WARNING!!! This post is not about states’ rights.
John C. Calhoun is one of the most infamous “war hawks” in American history. On the eve of the War of 1812, Calhoun noted that a second war for the protection of American liberties was not necessary, but that it would be a positive thing. He believed a second war would energize another generation of American patriots. What amazing rhetoric for someone that never stood against a British line of fire. However, following the War of 1812, Calhoun had new sentiments about America’s “defenses.” Disgust.
Mismanagement by the War department throughout the war disgusted Calhoun. From this conflict Calhoun learned of the ineffectiveness of the American military. When the American voting populous elected James Monroe President in 1817, he chose John C. Calhoun as his Secretary of War. As Monroe’s War Secretary, Calhoun sought to reform the American military. 
I chose this portrait of Calhoun because it shows him a more glorious pose, rather than his inglorious photos with neck beard and crazy hair. His eyes have the look of intent. His face is stern and strong. Perhaps the look of certainty? His hand, pointing to a position on a map. This Charles Bird King portrait of Calhoun, painted during his tenure as Secretary of War, displays the military vision of Calhoun.
The description of the portrait reads:
In this portrait by Charles Bird King, John C. Calhoun stares intently out of the frame, entreating the viewer to look to where he points. He holds a map showing the northeast corner of the new state of Missouri and nearby territories. The map also includes the “Road to Chariton,” marked by a diagonal red line. At the spot on the map where Calhoun’s finger points, the Army built the territory’s first fort. Depicted at the beginning of a long career in government, Calhoun was Secretary of War under President James Monroe in 1817, and encouraged the Army’s Corps of Engineers to survey and explore the Western territories.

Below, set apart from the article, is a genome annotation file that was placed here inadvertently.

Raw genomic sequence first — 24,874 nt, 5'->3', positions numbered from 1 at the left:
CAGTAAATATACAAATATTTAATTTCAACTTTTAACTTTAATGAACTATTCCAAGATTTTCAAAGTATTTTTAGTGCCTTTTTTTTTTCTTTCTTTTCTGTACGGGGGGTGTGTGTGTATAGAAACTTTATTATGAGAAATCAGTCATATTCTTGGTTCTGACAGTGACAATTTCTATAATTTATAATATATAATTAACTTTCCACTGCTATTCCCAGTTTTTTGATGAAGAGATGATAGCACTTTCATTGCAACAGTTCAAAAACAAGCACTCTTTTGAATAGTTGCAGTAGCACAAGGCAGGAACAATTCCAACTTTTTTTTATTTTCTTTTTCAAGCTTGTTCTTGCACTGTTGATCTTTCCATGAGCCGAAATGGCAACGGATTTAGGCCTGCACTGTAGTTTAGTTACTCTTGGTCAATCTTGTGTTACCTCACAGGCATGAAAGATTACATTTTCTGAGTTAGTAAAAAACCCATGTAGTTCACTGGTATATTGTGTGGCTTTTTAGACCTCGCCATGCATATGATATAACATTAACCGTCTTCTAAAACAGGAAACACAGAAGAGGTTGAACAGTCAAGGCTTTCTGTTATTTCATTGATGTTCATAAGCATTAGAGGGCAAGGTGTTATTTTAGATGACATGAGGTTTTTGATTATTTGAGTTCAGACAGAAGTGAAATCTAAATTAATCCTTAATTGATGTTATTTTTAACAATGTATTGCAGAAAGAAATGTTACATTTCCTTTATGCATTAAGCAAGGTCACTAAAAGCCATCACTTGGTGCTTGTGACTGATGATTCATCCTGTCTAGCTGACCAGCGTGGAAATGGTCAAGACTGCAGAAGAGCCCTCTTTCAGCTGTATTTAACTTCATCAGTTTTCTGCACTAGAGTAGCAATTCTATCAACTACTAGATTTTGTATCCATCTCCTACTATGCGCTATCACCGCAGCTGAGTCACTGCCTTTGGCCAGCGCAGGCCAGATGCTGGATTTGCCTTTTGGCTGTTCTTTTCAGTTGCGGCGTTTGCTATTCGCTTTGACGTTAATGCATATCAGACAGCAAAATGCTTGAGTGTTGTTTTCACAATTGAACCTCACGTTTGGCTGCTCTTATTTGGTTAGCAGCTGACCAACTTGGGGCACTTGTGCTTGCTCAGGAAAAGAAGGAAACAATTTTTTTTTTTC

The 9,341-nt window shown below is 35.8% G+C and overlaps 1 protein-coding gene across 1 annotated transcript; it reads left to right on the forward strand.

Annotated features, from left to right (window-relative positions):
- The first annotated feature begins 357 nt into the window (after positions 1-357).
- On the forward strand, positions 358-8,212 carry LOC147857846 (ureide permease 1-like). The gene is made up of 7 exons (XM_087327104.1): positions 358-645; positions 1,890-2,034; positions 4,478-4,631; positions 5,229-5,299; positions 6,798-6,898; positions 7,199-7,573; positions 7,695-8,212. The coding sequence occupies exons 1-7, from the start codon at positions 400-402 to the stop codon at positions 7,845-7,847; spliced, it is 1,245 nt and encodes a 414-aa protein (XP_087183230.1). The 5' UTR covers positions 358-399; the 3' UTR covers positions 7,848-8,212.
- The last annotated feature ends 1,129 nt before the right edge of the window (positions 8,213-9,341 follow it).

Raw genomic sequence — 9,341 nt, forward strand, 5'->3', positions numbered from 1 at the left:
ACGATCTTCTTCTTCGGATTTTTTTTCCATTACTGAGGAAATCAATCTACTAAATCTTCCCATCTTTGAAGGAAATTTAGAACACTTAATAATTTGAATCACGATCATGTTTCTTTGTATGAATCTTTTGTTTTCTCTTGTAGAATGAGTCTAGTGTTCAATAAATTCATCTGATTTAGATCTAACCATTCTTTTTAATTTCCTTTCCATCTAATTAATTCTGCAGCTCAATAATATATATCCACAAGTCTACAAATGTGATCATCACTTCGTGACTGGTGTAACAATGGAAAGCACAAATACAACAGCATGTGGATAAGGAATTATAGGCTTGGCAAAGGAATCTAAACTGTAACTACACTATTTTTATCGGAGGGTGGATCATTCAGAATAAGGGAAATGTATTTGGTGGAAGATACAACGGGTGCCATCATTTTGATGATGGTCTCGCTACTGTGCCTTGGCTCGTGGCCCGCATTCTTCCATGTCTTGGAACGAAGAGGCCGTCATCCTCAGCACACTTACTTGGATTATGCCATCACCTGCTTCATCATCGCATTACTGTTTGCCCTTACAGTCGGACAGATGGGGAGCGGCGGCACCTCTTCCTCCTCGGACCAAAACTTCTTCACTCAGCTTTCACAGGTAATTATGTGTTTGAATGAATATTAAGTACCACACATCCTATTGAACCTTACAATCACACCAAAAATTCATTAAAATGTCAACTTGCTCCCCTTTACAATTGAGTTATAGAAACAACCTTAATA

The Jeffersonian view that permeated the formation of the American military in the first decade of the 19th century maintained that the army should be skeleton in form. A thin, regular troop force that made up the core of the American army. This plan extended to the navy as well. These forces served primarily in the defensive functions of keeping order. If an attack occurred, the ranks of the armed forces could be swelled by the “citizen soldier.’ The goal was that in a time of war, the army would be a large formidable force made up of citizen soldiers, with the regular army at its core. Due to a number of factors ranging from the ineptness of militia to the absence of a trained, professional officer corps., the American “Jeffersonian” military proved ineffective. 
Learning from the failures of the war of 1812, Calhoun sought to revitalize the American military standard. Calhoun advocated what Lawrence D. Cress called the “moderate Whig” intellectual tradition towards military. This tradition called for a regular army (as in standing not skeletal) that remained in full Parliamentary control. Or in the case of America, the army would be under Congressional control. Many felt that a well trained and disciplined professional army performed better in combat and in societal functions. This plan further called for the training and maintenance of a professional officer corps. to accommodate the increase in army size.